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Judd Shader of Leeds West Groups Is Building for the Future

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Judd
Judd Shader started Leeds West Groups from the kitchen table in his college apartment, and says he could have hoped the business would be the success it is today. “I really felt quickly we could scale it and we made a commitment we were going to go all in and make it happen.”

As a junior in college, Judd Shader was facing a common decision among almost-graduates: "What do I do next?"

He was studying history with a focus on ethnic studies at the University of Colorado and long had expected to go to graduate school or law school. Those seemed like the logical paths. Then his parents made him an offer.

They’d pay for grad school or he could take the money they’d spend on tuition and invest it in a business of his own. He could pursue a Master of Business Administration in the classroom or he could go to work and get a “real-life MBA,” as he calls it. He took his parents up on their offer.

His first steps were to find a banker and a broker. That broker represented businesses of all kinds, including a pair of Midas locations in Colorado.

“The business broker was pretty generic, so I was looking at everything,” Shader says. “What attracted me (to Midas) was the old-school brick-and-mortar. Cars were getting harder and harder to work on. The do-it-yourselfer was going away. I loved the retail sector. Combine the retail sector with skilled trades, and I thought it was definitely going to be a win.”

He bought those two Midas stores and in 2009, founded Leeds West Groups. In the 11 years since, Shader has opened 104 more stores and expanded into 18 states, making Leeds West Groups the 13th largest independent tire dealer in the country, according to the 2020 MTD 100.

A franchise opportunity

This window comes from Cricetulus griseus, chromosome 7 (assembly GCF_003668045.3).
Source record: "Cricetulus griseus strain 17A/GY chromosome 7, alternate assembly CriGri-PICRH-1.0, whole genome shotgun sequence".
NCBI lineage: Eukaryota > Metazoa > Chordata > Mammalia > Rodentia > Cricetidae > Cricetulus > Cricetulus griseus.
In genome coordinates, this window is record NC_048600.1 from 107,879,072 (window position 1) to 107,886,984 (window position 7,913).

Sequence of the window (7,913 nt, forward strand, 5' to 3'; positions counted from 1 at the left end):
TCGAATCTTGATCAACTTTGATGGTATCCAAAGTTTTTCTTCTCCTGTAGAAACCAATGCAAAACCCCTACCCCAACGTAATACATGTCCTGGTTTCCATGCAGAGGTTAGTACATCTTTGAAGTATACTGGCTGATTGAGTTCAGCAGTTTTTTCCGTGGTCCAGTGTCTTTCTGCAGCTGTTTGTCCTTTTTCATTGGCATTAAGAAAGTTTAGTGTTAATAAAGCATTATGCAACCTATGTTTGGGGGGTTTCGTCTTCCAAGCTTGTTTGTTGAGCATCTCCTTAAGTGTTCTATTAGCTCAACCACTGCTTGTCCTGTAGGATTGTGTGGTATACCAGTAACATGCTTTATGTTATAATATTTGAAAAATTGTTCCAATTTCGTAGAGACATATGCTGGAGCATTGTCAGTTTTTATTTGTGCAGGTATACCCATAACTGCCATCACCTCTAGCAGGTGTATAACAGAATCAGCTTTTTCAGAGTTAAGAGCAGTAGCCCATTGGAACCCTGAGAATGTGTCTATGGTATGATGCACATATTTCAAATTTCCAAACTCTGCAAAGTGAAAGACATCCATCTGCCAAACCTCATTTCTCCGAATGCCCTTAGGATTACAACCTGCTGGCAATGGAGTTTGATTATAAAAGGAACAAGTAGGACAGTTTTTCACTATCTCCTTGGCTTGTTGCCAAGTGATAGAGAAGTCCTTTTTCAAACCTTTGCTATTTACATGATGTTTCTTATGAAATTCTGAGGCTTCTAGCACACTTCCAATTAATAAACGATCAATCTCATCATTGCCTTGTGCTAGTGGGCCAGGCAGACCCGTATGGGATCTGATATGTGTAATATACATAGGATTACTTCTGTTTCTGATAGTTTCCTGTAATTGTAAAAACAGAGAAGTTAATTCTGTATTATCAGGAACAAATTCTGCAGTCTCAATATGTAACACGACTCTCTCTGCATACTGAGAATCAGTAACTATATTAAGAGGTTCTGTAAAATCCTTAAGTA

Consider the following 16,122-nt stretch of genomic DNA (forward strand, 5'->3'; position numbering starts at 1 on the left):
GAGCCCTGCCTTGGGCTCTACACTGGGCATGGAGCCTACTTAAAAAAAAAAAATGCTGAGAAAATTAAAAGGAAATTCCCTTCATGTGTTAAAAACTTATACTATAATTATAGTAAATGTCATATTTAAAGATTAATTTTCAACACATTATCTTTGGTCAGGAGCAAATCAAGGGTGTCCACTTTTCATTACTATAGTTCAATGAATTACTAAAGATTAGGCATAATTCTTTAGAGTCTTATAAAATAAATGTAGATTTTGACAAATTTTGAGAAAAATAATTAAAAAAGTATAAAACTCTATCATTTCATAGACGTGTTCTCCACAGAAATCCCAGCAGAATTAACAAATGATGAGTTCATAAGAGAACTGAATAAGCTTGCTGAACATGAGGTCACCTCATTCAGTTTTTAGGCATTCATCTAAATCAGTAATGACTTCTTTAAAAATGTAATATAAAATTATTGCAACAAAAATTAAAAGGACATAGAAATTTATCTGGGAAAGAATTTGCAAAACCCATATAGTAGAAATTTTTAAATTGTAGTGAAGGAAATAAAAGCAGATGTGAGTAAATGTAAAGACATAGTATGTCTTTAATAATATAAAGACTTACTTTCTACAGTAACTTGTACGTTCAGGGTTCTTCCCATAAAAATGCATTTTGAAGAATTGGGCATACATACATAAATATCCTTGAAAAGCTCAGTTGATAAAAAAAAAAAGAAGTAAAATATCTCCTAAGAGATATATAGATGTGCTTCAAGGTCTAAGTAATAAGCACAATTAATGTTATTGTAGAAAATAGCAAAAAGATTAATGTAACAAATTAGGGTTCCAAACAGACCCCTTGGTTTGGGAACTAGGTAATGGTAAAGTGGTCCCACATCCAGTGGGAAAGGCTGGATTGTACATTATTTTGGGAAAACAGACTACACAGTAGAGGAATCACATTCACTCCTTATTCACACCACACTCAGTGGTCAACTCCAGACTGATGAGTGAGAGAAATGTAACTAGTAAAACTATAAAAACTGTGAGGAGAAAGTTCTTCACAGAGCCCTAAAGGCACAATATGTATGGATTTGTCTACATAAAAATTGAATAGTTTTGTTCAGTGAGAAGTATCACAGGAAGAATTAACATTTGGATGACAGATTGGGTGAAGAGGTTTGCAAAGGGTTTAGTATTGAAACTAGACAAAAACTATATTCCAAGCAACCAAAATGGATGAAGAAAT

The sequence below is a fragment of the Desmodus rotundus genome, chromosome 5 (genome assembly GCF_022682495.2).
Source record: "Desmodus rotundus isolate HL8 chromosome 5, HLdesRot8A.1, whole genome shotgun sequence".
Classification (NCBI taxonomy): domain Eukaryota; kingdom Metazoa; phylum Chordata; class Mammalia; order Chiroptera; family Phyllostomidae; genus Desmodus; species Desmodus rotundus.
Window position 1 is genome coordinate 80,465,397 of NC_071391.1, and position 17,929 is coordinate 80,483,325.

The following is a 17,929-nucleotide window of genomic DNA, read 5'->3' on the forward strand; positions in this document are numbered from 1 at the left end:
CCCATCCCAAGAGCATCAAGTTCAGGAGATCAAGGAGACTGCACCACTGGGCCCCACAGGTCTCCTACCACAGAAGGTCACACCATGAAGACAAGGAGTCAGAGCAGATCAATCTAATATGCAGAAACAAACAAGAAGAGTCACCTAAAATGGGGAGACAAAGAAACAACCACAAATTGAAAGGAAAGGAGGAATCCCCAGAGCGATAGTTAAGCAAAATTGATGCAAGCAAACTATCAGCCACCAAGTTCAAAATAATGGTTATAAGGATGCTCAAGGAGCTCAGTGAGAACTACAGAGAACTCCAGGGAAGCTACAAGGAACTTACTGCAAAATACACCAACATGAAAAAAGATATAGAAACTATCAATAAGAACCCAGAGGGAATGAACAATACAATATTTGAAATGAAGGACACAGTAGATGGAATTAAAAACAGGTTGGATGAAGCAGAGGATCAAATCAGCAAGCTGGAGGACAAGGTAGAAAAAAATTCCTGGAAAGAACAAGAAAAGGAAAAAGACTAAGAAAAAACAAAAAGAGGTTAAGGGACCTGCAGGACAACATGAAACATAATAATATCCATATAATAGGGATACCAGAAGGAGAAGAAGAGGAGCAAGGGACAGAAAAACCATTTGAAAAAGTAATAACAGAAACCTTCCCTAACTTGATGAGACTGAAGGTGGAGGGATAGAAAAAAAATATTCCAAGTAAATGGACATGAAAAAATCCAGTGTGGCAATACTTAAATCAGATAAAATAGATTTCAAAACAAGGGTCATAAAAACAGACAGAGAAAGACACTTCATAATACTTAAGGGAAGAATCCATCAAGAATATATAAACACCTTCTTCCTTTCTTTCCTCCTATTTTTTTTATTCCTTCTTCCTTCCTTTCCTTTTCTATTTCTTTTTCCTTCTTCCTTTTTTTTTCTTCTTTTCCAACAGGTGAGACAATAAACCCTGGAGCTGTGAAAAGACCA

Shader, 34, didn’t expect it to go this way. He thought he would operate those two Midas stores “for two or three years, then probably sell (and) go into the corporate world.” But within those first couple of years, he noticed a few things.

First, “it’s a great industry to be in.” 

Second, “I realized quickly there wasn’t a lot of capital in play. I was starting to see the consolidation happening across the independent and private label brands, but there was really no one in the franchise sector that was rolling them up.” 

Shader saw many owners with one or two franchise locations who were “aging out” and searching for an exit strategy.

“So I really started changing the way I looked at it and started changing the way we went to business,” he says.

Leeds West Groups created a board of directors and brought on outside capital. On the board, he says, “we brought in big-time players.” 

Joshua Weinreich, the chairman of the firm’s board, had retired after 20 years with Bankers Trust/Deutsche Bank, where he served as global head of hedge funds. Other board members brought similarly impressive backgrounds in finance, real estate and development.

Though Shader refers to his company as “well-capitalized,” he declined to reveal just how much money Leeds West Groups has at its disposal.